5. An infrared sensor/imaging camouflage shelter from Snakebite Tactical in Eureka, Montana (A $350+ value),
  6. Gun Mag Warehouse is providing 20 Magpul PMAG 30-rd Magazines (a value of $300) and a Gun Mag Warehouse T-Shirt; (an equivalent prize will be awarded for residents in states with magazine restrictions),
  7. Two cases of Mountain House freeze-dried assorted entrees in #10 cans, courtesy of Ready Made Resources (a $350 value),
  8. A $250 gift certificate good for any product from Sunflower Ammo,
  9. Two cases of meals, Ready to Eat (MREs), courtesy of CampingSurvival.com (a $180 value).

Second Prize:

  1. A Tactical Self-Contained 2-Series Solar Power Generator system from Always Empowered. This compact starter power system is packaged in a wheeled O.D. green EMP-shielded Pelican hard case (a $2,400 value),
  2. A Glock form factor SIRT laser training pistol and a SIRT AR-15/M4 Laser Training Bolt, courtesy of Next Level Training, which have a combined retail value of $589,
  3. A gift certificate for any two or three-day class from Max Velocity Tactical (a $600 value),
  4. A transferable certificate for a two-day Ultimate Bug Out Course from Florida Firearms Training (a $400 value),
  5. A Trekker IV™ Four-Person Emergency Kit from Emergency Essentials (a $250 value),
  6. A $200 gift certificate good towards any books published by PrepperPress.com,
  7. A pre-selected assortment of military surplus gear from CJL Enterprize (a $300 value),
  8. A selection of canned meats containing a 10 pack of 28oz cans of Premium Beef and a 5 pack of 28oz cans of Premium Pork from Wertz’s Farm Market (a $300 value),
  9. RepackBox is providing a $300 gift certificate to their site, and
  10. American Gunsmithing Institute (AGI) is providing a $300 certificate good towards any of their DVD training courses.

Third Prize:

  1. A Model 175 Series Solar Generator provided by Quantum Harvest LLC (a $439 value),
  2. A Royal Berkey water filter, courtesy of Directive 21 (a $275 value),
  3. A custom made Sage Grouse model utility/field knife from custom knife-maker Jon Kelly Designs, of Eureka, Montana,
  4. A large handmade clothes drying rack, a washboard, and a Homesteading for Beginners DVD, all courtesy of The Homestead Store, with a combined value of $206,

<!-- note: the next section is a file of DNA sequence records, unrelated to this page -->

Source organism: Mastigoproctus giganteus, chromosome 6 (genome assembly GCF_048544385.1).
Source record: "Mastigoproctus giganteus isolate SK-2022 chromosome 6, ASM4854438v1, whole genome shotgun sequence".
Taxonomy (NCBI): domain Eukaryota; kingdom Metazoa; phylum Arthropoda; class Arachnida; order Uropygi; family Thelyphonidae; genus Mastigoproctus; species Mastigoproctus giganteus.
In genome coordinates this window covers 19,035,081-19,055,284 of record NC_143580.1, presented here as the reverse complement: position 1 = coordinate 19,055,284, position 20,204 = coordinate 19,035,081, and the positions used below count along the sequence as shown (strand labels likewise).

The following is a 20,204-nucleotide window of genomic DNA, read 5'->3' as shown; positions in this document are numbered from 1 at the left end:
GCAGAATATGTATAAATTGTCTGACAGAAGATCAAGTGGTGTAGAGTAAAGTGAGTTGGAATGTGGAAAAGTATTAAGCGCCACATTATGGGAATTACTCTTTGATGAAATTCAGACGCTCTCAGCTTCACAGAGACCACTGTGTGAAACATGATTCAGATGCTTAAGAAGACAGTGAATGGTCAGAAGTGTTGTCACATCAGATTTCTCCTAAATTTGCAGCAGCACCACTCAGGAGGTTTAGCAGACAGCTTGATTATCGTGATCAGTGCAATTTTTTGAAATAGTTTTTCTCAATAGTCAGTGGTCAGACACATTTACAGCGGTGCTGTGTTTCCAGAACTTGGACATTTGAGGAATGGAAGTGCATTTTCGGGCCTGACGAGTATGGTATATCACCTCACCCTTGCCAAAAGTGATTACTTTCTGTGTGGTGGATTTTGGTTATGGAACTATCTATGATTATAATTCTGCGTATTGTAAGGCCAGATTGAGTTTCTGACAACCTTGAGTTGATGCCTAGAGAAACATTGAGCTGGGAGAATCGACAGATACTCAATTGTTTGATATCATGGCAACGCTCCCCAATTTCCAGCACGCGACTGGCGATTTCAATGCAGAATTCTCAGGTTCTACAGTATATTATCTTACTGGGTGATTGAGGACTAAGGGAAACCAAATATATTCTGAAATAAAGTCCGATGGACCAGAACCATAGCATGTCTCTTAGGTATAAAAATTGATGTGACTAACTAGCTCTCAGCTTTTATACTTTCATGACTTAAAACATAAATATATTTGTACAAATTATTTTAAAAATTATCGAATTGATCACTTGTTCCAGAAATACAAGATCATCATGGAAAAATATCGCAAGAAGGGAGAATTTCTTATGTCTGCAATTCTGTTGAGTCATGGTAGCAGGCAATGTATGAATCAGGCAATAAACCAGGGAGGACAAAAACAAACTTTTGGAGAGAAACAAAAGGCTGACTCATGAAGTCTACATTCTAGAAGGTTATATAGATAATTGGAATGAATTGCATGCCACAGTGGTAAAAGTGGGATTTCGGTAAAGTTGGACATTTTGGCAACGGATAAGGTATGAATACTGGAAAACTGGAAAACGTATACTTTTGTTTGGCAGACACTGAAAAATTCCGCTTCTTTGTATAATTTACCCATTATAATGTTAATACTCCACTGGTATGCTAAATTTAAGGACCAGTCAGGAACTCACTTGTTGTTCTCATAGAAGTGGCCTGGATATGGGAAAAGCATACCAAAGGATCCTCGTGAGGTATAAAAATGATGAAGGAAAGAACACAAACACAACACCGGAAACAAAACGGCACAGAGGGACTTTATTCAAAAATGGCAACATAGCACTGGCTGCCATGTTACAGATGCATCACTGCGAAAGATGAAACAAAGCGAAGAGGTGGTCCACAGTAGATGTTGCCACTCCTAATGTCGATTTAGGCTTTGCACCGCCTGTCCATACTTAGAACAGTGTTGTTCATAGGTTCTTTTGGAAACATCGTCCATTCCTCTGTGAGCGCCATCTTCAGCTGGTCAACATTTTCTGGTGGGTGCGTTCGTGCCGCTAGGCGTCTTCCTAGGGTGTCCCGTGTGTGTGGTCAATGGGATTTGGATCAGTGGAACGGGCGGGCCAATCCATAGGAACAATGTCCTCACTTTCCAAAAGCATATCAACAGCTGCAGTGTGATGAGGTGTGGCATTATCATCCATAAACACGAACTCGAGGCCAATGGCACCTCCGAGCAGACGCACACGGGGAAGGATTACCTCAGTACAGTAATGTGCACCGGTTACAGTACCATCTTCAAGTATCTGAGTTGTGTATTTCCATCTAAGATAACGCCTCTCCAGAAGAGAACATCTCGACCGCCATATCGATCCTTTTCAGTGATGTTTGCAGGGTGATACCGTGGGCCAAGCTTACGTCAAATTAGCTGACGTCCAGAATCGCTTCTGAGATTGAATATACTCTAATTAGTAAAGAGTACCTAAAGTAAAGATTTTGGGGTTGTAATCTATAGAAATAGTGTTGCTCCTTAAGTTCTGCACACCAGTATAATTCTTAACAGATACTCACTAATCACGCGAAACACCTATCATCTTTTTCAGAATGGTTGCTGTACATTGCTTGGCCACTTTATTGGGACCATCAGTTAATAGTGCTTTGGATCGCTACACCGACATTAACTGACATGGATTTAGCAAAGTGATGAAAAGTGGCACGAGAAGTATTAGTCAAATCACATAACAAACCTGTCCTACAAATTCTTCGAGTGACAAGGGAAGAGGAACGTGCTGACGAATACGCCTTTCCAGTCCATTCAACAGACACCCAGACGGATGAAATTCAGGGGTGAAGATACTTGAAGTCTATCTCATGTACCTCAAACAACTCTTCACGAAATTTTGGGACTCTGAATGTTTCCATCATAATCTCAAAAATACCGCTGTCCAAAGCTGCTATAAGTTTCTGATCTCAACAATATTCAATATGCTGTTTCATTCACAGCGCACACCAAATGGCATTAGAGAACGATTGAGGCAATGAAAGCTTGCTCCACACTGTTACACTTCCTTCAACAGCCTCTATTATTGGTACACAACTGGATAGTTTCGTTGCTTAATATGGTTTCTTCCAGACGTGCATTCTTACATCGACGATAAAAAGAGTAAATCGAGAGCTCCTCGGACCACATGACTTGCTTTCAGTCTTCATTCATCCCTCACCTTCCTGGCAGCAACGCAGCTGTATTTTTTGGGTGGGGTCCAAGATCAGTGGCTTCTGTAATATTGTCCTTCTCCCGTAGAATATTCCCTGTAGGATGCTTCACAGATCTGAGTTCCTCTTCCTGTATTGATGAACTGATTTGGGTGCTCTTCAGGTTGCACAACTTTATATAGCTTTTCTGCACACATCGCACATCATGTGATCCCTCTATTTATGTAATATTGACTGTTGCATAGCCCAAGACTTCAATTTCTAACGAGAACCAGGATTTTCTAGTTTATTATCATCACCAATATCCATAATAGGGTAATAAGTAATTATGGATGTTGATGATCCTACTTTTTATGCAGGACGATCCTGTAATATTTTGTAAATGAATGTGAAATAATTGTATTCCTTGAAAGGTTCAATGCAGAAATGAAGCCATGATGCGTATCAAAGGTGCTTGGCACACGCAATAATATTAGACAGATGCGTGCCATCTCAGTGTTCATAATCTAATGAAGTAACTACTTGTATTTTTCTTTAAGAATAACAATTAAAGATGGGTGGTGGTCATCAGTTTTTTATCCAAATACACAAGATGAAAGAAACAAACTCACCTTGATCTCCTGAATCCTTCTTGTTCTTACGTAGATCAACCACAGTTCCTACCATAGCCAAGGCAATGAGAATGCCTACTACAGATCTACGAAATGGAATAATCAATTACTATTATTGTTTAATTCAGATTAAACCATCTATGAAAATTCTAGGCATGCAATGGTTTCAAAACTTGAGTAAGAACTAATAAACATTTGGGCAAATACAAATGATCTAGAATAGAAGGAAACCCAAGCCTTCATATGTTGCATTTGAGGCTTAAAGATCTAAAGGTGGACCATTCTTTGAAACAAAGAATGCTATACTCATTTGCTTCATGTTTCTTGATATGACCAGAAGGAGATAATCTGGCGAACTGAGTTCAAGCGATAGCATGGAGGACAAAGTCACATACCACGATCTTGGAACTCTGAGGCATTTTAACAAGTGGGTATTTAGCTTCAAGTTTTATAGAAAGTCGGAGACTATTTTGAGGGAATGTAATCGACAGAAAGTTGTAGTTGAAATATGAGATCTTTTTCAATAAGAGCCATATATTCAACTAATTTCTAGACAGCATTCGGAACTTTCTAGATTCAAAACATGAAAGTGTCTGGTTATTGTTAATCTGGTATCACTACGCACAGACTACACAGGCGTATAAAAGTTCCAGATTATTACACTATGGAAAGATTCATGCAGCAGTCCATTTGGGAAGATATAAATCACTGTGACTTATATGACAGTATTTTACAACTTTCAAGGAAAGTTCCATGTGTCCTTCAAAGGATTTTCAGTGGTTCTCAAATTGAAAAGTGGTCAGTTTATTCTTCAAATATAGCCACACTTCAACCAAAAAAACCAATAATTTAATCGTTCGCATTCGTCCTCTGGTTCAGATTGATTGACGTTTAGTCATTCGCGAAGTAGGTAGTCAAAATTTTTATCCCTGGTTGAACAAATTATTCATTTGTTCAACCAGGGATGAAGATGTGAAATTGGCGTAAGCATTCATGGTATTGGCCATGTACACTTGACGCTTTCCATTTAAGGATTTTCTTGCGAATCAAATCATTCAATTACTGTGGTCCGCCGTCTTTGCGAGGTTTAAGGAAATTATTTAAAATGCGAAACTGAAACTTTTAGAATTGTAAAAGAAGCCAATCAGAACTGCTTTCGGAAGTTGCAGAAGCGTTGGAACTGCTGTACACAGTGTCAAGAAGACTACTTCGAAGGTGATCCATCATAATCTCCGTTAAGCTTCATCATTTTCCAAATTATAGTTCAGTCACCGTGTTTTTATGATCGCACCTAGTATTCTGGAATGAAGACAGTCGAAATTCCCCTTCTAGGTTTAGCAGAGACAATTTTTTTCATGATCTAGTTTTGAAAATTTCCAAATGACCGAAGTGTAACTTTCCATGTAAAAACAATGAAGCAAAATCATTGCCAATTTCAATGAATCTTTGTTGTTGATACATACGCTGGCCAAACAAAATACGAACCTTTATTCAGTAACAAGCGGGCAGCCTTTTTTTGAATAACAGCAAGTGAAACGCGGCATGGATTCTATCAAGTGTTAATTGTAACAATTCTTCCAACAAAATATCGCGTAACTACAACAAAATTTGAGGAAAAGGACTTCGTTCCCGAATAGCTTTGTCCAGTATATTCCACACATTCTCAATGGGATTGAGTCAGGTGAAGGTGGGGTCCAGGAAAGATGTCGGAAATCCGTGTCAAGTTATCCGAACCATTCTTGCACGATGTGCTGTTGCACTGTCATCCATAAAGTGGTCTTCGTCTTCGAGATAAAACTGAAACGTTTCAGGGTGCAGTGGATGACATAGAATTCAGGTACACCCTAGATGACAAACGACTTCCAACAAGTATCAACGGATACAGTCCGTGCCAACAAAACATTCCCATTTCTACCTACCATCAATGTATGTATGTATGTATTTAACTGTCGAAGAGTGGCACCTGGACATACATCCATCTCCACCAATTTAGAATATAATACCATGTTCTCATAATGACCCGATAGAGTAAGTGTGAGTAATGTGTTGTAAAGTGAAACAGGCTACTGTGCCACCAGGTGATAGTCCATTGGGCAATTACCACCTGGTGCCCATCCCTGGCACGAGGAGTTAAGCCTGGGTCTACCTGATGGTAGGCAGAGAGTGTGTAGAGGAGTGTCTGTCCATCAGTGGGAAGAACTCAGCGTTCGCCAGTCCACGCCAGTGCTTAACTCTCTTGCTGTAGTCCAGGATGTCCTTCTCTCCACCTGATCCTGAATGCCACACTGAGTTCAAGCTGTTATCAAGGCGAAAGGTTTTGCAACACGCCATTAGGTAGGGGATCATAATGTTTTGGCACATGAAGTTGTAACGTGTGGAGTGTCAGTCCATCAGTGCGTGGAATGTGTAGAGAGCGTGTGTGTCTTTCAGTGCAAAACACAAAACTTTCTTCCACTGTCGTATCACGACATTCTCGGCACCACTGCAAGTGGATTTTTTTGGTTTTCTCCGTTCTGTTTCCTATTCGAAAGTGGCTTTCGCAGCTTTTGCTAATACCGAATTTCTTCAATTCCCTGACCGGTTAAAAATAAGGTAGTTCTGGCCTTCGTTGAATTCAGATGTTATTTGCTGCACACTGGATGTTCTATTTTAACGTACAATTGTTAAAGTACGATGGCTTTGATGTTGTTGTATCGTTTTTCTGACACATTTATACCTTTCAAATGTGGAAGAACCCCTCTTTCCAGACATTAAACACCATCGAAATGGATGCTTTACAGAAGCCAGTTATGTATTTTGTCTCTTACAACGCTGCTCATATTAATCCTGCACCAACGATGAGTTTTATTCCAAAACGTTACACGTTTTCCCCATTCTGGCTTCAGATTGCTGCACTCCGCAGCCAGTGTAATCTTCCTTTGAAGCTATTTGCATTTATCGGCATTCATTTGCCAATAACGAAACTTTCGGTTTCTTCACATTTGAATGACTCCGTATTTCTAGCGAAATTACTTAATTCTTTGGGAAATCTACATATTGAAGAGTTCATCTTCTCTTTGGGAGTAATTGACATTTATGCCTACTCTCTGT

5. Expanded sets of both washable feminine pads and liners, donated by Naturally Cozy (a $185 retail value),
  6. Two Super Survival Pack seed collections, a $150 value, courtesy of Seed for Security, LLC,
  7. Mayflower Trading is donating a $200 gift certificate for homesteading appliances,
  8. Montie Gear is donating a Y-Shot Slingshot and a $125 Montie gear Gift certificate.,
  9. Two 1,000-foot spools of full mil-spec U.S.-made 750 paracord (in-stock colors only) from www.TOUGHGRID.com (a $240 value), and
  10. Fifteen LifeStraws from SafeCastle (a $300 value).
  11. A $250 gift certificate to Tober’s Traditions, makers of all natural (organic if possible) personal care products, such as soap, tooth powder, deodorant, sunscreen, lotion, and more.

Round 69 ends on March 31st, so get busy writing and e-mail us your entry. Remember that there is a 1,500-word minimum, and that articles on practical “how to” skills for survival have an advantage in the judging.

Donkeys as Pack Animals for Survival and Recreation- Part 1, by B.W.

Moving unobtrusively over land with pack animals whether for recreation or in an emergency situation is both enjoyable and possibly a lifesaving endeavor. This article concerns my experience with donkeys as a veterinarian and as someone who has prepared as much as possible over the years for whatever circumstances may arise in the world we live in. I hope this information will persuade you to look into pack animals, such as donkeys, in your preparedness planning if your circumstances will allow.

My wife and I have owned and ridden horses for the majority of our lives but got out of the horse business about eight years ago primarily due to a downsizing in pasture acreage. We have had donkeys now for the past four years. I did not consider myself “expert ” enough to write an article on donkeys, but after reading a few discussions about donkeys on other survival blogs, I realized that the public has many misconceptions about them. To most they are cute but rather stubborn lawn ornaments, but as I have learned they are actually very hardworking affectionate pack animals with tons of personality.